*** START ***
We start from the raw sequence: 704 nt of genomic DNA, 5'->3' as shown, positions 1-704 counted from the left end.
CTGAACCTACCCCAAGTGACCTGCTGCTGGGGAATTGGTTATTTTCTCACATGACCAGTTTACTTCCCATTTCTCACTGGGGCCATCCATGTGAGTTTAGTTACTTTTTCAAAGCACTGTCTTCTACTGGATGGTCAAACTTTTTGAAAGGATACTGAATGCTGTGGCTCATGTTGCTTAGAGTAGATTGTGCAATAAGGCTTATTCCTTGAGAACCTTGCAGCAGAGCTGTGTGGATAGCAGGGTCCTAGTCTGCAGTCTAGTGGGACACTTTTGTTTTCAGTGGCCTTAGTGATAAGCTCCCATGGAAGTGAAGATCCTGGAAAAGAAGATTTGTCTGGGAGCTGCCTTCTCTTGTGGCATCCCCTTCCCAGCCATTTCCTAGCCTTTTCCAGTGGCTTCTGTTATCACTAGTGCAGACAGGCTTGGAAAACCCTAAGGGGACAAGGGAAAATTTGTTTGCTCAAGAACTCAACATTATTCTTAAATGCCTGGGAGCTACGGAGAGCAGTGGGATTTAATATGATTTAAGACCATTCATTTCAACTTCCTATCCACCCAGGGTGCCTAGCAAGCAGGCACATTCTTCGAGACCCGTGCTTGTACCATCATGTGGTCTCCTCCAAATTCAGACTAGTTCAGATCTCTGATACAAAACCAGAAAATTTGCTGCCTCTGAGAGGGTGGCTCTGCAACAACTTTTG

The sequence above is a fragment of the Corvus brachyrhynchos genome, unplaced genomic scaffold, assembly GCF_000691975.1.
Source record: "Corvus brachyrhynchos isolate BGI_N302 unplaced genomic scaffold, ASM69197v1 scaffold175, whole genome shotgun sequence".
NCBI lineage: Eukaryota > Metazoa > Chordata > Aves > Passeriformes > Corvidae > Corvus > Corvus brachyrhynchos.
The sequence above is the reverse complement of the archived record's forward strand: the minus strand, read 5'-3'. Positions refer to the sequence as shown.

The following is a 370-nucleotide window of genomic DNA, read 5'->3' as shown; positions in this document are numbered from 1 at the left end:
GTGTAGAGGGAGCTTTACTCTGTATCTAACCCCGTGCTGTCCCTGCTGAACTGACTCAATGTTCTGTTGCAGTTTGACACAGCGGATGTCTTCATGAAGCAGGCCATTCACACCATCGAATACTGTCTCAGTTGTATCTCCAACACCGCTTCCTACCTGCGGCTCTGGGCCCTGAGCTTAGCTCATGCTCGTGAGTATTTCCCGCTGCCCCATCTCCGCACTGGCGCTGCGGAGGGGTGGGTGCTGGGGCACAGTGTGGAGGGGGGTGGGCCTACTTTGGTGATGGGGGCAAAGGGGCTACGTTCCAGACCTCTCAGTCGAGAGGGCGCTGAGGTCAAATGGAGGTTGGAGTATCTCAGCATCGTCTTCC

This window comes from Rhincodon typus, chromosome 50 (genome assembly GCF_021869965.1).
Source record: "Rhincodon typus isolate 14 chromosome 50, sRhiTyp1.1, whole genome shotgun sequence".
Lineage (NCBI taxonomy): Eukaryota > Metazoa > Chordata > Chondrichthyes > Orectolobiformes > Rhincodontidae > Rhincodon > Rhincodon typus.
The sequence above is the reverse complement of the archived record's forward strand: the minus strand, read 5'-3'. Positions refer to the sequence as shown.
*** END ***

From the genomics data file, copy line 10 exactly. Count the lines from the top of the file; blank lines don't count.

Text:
Source record: "Rhincodon typus isolate 14 chromosome 50, sRhiTyp1.1, whole genome shotgun sequence".